How the 2002 re-release of ‘Apollo 13’ ushered in the IMAX era of blockbusters

Ron Howardspace documentary Apollo 13 Originally released in 1995, it received positive reviews both critically and commercially. The film’s retelling of the 1970 moon mission that went wrong was praised for its heartfelt script, suspenseful pace and stellar performances from an all-star cast. Tom Hanks, Kevin Bacon, bill paxton, Gary Siniseand Ed Harris. Unless there are some innovative special effects, though, that’s about as much of an impact the film has on the craft of the film as a whole. That said, it wasn’t until its theatrical re-release seven years later that it sparked a growing trend that would eventually engulf nearly every blockbuster released in the 21st century.

September 2002, Apollo 13 Back in the theater, but looking a little different. Some 20 minutes of the run were cut and the widescreen edges were cropped to fit a new innovative format – a bold, majestic projection with an unrivaled resolution hitherto never applied to a feature-length live-action narrative film. That’s IMAX.

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History of IMAX

An astronaut lands on the moon in the IMAX version of Apollo 13.
Image via IMAX

Canadian filmmakers first envisioned IMAX in 1967 at the Montreal Film Expo.director george ferguson showing his short film there polar life, this is a grand experiment. The film, or more precisely, an exhibition of films, puts viewers on a turntable that spins slowly over 18 minutes past 11 separate screens, providing them with an immersive 360-degree film experience.although polar life Undoubtedly a unique demonstration of the power of cinema, it still relies on the multi-screen fad that swept theaters in the 1960s. Ferguson and other Canadian filmmakers wanted to be able to show a giant image through a single projector. So, IMAX was conceived as a concept.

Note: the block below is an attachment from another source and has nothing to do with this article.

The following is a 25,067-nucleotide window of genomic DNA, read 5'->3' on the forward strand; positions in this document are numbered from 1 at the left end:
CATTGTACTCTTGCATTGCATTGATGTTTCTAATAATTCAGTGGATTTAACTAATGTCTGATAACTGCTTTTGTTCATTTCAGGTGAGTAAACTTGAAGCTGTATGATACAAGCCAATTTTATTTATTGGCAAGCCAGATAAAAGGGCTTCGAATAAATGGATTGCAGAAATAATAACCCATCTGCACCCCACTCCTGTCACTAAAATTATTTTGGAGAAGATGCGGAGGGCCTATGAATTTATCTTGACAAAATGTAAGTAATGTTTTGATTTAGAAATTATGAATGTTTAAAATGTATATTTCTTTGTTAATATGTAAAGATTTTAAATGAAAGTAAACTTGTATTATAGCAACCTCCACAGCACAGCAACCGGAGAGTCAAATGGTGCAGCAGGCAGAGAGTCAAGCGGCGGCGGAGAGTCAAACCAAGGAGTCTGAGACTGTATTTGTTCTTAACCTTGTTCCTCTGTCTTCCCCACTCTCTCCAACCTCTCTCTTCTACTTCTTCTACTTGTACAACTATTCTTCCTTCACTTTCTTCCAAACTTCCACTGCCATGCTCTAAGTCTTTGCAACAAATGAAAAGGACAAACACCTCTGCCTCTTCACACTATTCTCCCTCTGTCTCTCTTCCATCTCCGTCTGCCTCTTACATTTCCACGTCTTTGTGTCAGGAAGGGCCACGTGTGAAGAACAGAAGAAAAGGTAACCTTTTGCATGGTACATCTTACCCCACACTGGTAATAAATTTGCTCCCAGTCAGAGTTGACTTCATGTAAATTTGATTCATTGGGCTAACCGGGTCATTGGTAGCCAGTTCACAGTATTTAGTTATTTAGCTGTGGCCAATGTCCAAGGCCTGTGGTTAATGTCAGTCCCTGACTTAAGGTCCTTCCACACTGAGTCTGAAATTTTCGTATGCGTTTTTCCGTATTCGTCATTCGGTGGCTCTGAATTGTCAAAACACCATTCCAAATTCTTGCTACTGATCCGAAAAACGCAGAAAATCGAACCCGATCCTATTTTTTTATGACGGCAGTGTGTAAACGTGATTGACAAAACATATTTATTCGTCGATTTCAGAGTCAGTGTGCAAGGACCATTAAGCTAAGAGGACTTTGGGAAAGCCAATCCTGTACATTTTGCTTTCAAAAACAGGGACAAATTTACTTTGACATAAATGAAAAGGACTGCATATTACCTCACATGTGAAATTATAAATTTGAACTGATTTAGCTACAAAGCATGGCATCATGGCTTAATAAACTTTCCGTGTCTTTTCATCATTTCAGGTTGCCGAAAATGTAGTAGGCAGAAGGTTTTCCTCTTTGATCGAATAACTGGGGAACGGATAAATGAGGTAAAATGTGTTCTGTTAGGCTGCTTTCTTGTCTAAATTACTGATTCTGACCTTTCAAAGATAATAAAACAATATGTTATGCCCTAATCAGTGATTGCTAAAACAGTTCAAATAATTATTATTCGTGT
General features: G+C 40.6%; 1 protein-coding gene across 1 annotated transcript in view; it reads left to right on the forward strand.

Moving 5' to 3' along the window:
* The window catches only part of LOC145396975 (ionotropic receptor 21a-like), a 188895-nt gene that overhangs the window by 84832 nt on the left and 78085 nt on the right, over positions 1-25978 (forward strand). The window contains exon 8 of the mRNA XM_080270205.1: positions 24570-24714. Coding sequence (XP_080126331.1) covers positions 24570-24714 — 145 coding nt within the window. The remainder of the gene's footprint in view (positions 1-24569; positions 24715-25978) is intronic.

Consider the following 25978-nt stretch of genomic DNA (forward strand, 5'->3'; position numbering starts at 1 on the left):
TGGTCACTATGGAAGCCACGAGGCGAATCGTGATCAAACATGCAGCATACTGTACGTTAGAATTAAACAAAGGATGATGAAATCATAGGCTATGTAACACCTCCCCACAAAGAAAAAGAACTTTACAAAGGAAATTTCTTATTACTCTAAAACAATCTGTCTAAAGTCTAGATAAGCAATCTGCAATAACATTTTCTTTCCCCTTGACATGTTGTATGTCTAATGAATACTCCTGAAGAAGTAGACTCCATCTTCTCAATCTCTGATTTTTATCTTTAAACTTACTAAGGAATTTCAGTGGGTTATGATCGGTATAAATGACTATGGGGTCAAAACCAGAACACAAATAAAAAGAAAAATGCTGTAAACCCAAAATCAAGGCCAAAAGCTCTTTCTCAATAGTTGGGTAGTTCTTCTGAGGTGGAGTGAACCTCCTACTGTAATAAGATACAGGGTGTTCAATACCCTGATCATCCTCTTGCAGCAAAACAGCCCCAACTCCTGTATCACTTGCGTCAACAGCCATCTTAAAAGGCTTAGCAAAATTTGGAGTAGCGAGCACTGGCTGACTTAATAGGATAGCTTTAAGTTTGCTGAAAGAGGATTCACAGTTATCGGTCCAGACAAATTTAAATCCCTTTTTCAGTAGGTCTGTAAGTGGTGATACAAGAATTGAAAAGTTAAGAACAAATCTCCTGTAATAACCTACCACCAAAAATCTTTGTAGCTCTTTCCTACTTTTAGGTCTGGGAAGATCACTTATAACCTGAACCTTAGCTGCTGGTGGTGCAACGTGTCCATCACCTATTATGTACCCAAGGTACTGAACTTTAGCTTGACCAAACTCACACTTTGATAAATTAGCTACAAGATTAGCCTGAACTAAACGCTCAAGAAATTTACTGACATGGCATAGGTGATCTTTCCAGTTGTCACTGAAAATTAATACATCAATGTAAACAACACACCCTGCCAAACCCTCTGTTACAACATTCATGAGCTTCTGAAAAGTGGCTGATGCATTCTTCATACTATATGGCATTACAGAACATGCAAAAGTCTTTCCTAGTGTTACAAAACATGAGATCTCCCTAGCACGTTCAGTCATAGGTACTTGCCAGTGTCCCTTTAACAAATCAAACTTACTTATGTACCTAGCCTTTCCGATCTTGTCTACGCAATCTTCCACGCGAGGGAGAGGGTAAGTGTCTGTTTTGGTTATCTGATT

65mm film running horizontally (as opposed to the vertical 35mm standard of most cameras) made Ferguson’s bold cinematic vision a reality, and three years later the first IMAX film premiered in Osaka, Japan.It’s a movie called Tigerproduced by the IMAX co-founders Roman Kreuter. However, due to expensive film inventories and a limited number of theaters lacking proper equipment to show the new format, IMAX was largely limited to documentaries, shorts, and animated films for the next three decades. IMAX did not become a viable commercial format until the advent of Digital Media Remastering (DMR) at the turn of the century, Apollo 13 Leading the way.

One small step for cinema, one giant leap for cinema

Kevin Bacon, Tom Hanks and Bill Paxton play astronauts in 'Apollo 13'
Image via Universal Pictures

Digital media remastering can convert movies shot in traditional 35mm to 65 or 70mm IMAX and still look sharp.While some animated films can have dialogue without the help of a DMR – especially beauty and the Beast After the re-release in January 2002, the reality show required digital support to zoom in on each frame without making the image grainy. Doing this manually would take a lot of time and money. DMR is a relatively inexpensive method of conversion, and the conversion does not need to be shot on IMAX film to be projected in that format. Ultimately, it opened the door to the commercial potential of IMAX.